USM committee addresses controversial building names in new policy revisions

The Main Administration Building was renamed after Senate President Emeritus Thomas V. “Mike” Miller Jr. in June. (Joe Ryan/The Diamondback)

The University System of Maryland’s Advancement Committee voted Thursday to approve revisions to the policy that dictates how buildings and programs are named at system institutions.

The changes — which come after colleges across the country have changed the names of campus buildings with ties to slavery or the Confederacy — will require universities to use increased scrutiny when choosing a new name and offer them guidance on how to go about removing controversial names.

In a statement, a spokesperson for the university system acknowledged the Board of Regents’ responsibility to ensure the namesake of a building or program aligns with the system’s mission and values.

“Given the recent national focus on recognitions that have involved individuals or histories with controversial or painful associations,” the statement read, “the USM has undertaken a process of revising its naming policy to bring specificity to naming and renaming considerations.”

If the full Board of Regents approves the changes, system universities will have to send a detailed report of a namesake’s background when proposing a new building name and examine any controversies that could arise. The body will most likely vote on the proposed revisions at a meeting later this month, the spokesperson said. 

The proposed revisions also include an appendix with guidelines on what factors universities should consider before requesting that a building’s name be removed. 

The request should include documented research about the namesake’s “objectionable behavior” and examine whether the namesake “undermines the ability of a significant number of individuals or groups to engage in, or feel a sense of belonging to, the university community.”

[UMD renames administration building to honor Thomas V. “Mike” Miller]

They stipulate this process should rarely be used. 

“A request to remove a name is likely to elicit strong opinions,” the appendix reads. “It is essential that different perspectives are given respectful consideration.”

The new revisions could reach the University of Maryland in the future, as some academic buildings on the campus are named for people who supported slavery, such as Francis Scott Key Hall.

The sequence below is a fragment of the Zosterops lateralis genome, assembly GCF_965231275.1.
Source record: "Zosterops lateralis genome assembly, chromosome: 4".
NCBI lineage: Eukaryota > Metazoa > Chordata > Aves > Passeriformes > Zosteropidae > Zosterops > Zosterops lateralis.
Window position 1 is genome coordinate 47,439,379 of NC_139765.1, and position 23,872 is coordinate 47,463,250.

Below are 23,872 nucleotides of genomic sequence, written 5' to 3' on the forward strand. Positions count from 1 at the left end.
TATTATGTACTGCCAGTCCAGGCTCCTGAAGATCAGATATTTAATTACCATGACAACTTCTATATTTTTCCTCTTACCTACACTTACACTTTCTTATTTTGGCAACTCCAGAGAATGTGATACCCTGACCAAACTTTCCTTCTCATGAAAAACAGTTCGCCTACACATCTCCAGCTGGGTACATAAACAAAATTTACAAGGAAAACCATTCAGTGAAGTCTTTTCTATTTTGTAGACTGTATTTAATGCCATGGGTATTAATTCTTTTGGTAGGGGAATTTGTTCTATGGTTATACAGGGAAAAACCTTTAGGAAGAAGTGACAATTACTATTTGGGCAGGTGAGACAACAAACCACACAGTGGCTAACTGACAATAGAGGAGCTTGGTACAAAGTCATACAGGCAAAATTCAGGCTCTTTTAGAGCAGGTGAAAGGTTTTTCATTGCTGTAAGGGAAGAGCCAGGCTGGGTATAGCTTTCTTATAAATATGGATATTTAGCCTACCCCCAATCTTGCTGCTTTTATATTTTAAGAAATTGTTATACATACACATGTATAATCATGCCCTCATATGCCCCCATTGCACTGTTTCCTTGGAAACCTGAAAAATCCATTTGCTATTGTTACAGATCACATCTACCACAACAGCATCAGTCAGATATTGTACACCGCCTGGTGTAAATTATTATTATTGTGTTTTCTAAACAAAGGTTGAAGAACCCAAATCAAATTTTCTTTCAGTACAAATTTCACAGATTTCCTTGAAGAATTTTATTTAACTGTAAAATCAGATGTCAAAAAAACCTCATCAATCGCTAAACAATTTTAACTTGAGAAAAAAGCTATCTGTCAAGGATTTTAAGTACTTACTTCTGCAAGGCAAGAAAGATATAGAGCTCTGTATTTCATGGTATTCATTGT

Just after he came into the role in July, university President Darryll Pines told The Diamondback he hoped to review the names of buildings on campus to “demonstrate our commitment to diversity and inclusion.” He added that he would be open to working with the community to evaluate the best practices for changing building names. 

In 2015, the Board of Regents approved the renaming of the university’s former Byrd Stadium to Maryland Stadium. The original name was an homage to former university president Harry Clifton “Curley” Byrd, a segregationist who kept Black students from enrolling at this university until a court order forced him to do so. 

[Some Black UMD students appreciate Pines’ actions, but others say he lacks urgency]

But the ruling also came with a five-year moratorium on changing the names of buildings that recognize historical figures. That will expire in December, opening up the possibility of changing these historically named structures.

Recently, the university has come under fire from student group Black Terps Matter, which launched a petition in August to change the newly named Thomas V. Miller Jr. Administration Building. The group was critical of Miller for past racially-insensitive comments and his opposition of same-sex marriage. 

“Given these facts, it was highly inappropriate to name what is arguably the second most important building on campus … after a white male who often stood for political centrism and opposed progressive actions,” the petition reads.

The group made it clear they believe the fight is far from over. 

“National discourse around the naming buildings is highly charged right now,” it continued. “UMD has set itself up for future building name protests.”

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